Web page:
Professor Tom Jefferson (left) and Professor Carl Heneghan (right) have criticised the Government's decision to enforce stricter lockdown rules

RULE OF SIX RESTRICTIONS: HOW ARE THEY BEING APPLIED DIFFERENTLY IN EACH NATION? 

The number of people that can attend social gatherings have been slashed across the UK following a rise in coronavirus cases.

New rules were implemented in England, Wales and Scotland from Monday.

However, they are being applied slightly differently in each devolved administration.

England

From Monday, gatherings of more than six people are illegal.

The rules apply across England to all ages and in any setting either indoors and outdoors, at home or a pub.

A single household or support bubble that is larger than six will still be able to gather.

Covid-secure venues like places of worship, gyms, restaurants and hospitality settings can still hold more than six in total.

Education and work settings are not affected by the new rules.

Weddings and funerals can still go ahead with a limit of 30 people if conducted in a Covid-secure way.

Wales

People in Wales are only able to meet in groups of six or under indoors and must all belong to the same extended household group.

Up to four households can join together to form an extended household.

But, unlike in England, children under 12 are exempt and will not count towards that total.

Also unlike in England, people can still meet up in groups of up to 30 outdoors, as long as social distancing is maintained.

The changes do not apply in Caerphilly county borough due to its rise in Covid-19 cases.

Scotland

A maximum of six people from two households are allowed to meet together in Scotland.

Just like in England, the new limit applies when people meet in restaurants, pubs and beer gardens, as well as in homes.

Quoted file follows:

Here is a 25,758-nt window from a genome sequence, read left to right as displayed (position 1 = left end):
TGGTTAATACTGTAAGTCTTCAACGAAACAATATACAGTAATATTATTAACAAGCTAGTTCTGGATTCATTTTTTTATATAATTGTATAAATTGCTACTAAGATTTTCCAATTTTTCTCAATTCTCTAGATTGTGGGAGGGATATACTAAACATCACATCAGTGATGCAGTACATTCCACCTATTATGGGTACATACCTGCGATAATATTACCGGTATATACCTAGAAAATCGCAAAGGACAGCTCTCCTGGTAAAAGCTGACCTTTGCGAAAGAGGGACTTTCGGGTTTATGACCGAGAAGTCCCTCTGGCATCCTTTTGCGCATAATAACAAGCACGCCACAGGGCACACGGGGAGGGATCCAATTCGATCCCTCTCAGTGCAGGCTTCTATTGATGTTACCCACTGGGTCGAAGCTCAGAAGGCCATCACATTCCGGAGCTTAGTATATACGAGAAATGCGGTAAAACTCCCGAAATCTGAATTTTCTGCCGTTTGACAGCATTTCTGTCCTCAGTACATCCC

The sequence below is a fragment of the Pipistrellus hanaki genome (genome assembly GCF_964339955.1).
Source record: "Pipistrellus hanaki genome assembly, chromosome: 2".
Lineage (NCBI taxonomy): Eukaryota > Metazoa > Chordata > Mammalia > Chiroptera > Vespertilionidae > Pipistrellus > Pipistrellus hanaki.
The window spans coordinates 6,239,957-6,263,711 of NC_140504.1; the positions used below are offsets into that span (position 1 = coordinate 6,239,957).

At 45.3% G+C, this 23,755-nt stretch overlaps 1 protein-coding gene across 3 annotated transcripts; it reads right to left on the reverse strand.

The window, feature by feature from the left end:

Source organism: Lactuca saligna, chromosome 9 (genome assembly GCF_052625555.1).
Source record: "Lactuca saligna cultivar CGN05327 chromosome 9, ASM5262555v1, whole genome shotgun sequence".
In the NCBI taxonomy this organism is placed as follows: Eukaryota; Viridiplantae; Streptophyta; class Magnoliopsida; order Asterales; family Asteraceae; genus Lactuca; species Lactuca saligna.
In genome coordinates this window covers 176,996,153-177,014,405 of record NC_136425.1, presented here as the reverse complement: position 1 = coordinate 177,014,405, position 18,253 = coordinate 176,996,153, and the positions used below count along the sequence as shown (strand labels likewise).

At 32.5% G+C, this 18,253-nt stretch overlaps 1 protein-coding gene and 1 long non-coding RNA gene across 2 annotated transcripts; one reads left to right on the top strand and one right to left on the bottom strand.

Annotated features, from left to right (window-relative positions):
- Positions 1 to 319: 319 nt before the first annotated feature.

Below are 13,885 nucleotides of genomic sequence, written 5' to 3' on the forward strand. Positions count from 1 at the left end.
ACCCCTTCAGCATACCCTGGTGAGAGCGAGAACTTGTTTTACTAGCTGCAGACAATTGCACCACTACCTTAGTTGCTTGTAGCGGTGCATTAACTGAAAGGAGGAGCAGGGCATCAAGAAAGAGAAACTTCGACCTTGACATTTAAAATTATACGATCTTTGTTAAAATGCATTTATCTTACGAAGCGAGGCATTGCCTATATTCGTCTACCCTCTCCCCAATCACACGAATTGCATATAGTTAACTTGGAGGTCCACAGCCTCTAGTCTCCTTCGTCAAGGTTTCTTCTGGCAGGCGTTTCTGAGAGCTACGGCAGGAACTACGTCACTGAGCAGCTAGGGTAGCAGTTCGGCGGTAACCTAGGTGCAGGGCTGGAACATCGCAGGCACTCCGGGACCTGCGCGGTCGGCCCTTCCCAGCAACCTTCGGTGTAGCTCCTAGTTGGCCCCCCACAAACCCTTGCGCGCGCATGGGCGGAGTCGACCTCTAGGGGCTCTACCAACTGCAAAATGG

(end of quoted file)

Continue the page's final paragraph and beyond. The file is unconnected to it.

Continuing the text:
However, children under the age of 12, who are part of the two households meeting do not count towards the limit of six people, First Minister Nicola Sturgeon has said.

There are 'some limited exceptions', covering organised sports and places of worship.

Up to 20 people can attend weddings, civil partnerships and funerals, as well as receptions and wakes, which is more stringent than both England and Wales.

Northern Ireland

Northern Ireland has not announced any changes to how many people can gather. However, localised coronavirus restrictions were introduced in Belfast and Ballymena.

People from two or more households in these areas are not able to meet in private settings.

There are a number of limited exceptions, including childcare provision and households that have formed a social bubble with another.

No more than six people, from no more than two households, are allowed to meet in private gardens.

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In Northern Ireland, the number of people who can gather indoors in a private home was already reduced from 10 people from four households to six people from two